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Stockbrokers seek anti fraud unit

NAIROBI, Kenya, Feb 3 – Stockbrokers have called for the formation of an Anti-Fraud Unit within the Capital Markets Authority (CMA) to reduce cases of fraud in the industry.

Kenya Stockbrokers Association and Investment Banks Treasurer (KASIB) Job Kihumba reckoned that market players should work with the CMA to create systems that would deter fraud, investigate and punish offenders of such cases in order to restore investor confidence in the market.

“The cases of fraud in the industry have undermined confidence in the market and this is reflected in the low levels of trading that we are now seeing. This however can be dealt with through a joint effort of all players working together, because it cannot be done by one institution alone,” he said.

Internal and external fraud cases involving both junior and senior members of staff in the brokerage firms and investments banks have become rampant in recent days.

“Fraudsters will hit the investors, they will hit the market players and even the stockbrokers and investment banks have not been spared either. So on one will like to keep them because they can destroy you,” Mr Kihumba emphasised.

He pointed out that although the industry is capable of regulating itself and handling internal cases, an oversight body is needed to keep the players in check.

Mr Kihumba told Capital Business that there’s also a need to develop guidelines that would provide a common approach for all players to deal with issues affecting them.

Relations between the brokers and the CMA have been particularly strained over the last few months due to what has been termed as the regulator’s unwillingness to urgently and effectively address issues raised by the stockbrokers.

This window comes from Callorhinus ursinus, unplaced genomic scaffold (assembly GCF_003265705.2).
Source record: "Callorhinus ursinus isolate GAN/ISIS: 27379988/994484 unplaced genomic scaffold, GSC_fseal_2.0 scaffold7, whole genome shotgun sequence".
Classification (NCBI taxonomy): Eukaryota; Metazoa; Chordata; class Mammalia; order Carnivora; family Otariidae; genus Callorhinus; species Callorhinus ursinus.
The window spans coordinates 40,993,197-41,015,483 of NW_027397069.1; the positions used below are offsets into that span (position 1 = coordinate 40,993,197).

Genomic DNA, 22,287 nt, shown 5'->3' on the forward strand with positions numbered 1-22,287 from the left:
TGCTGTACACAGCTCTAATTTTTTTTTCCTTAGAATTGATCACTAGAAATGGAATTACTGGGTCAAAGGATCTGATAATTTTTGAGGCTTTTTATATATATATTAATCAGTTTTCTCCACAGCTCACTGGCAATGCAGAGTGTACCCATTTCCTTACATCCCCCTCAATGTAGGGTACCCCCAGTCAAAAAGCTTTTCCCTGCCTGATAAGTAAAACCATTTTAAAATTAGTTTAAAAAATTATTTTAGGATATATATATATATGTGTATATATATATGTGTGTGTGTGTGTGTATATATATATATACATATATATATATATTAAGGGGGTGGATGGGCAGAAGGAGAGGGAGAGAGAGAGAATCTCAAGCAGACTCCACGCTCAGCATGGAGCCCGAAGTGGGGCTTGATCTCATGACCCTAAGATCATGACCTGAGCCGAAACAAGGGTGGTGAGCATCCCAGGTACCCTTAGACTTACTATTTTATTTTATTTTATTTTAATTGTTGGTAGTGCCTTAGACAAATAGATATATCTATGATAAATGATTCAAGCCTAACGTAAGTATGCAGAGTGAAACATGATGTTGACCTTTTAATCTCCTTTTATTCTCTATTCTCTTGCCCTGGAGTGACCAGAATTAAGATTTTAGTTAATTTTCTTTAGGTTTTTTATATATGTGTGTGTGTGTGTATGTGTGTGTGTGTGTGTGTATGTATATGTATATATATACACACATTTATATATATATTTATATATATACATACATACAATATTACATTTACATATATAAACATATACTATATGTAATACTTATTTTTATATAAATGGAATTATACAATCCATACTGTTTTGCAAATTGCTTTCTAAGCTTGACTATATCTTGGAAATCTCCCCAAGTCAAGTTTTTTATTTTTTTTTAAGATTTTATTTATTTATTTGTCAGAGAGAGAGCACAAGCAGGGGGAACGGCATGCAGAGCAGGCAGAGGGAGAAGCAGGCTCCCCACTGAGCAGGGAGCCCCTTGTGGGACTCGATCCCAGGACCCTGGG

A source, who wishes to remain anonymous blamed the sour relations on the CMA Chief Executive Stella Kilonzo’s ‘hard-headedness’ and her unwillingness to cooperate with the brokers to address their problems and other issues in the market.

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“Many people and the government have lost a lot of money because the CEO allowed Safaricom shares to be floated despite there being so many loopholes and errors in the prospectus,” he charged.

The source pointed to the cordial relations that have existed between the two parties since the CMA was formed in 1991, which saw the growth of the market through the licensing of additional stockbrokers from the initial six, and defended the brokers against accusations that they call the shots in the industry.

However, he acknowledged that the brokers are keen to have friendly association with the regulator, which would enable the market to grow.

At the same time, he disclosed to Capital Business that a meeting between the stockbrokers and the CMA had been scheduled for Tuesday to iron out the various issues affecting their relationship.

While confirming the meeting, Mr Kihumba disclosed that part of what brokers are demanding is the separate resolution of each case instead of a wholesome condemnation.

He explained that the Nairobi Stock Exchange promoted the creation of CMA to bring an orderly, fair and transparent market, which would also take care of investors’ interests.

“We have recently seen cases of misunderstanding in the industry and the whole purpose is to enhance the relation for the good of the sector,” he said.

The Treasurer added that contrary to reports, the stockbrokerage fraternity is keen on adhering to the industry principles and code of conduct, as the players seek to restore investor confidence in the capital markets.

While admitting that regulations help in the creation of orderly markets, Mr Kihumba said the rules should be ‘reasonable, practical and logical’.

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He was reacting particularly to the requirement that stockbrokers and investment banks should raise their minimum capitalisation from Sh5 million to Sh50 million and Sh30 million to Sh250 million respectively before December 31, 2009.

The proposal was contained in the Finance Bill 2008 and the CMA has been pushing for its implementation, which it argues will bring order into the market.


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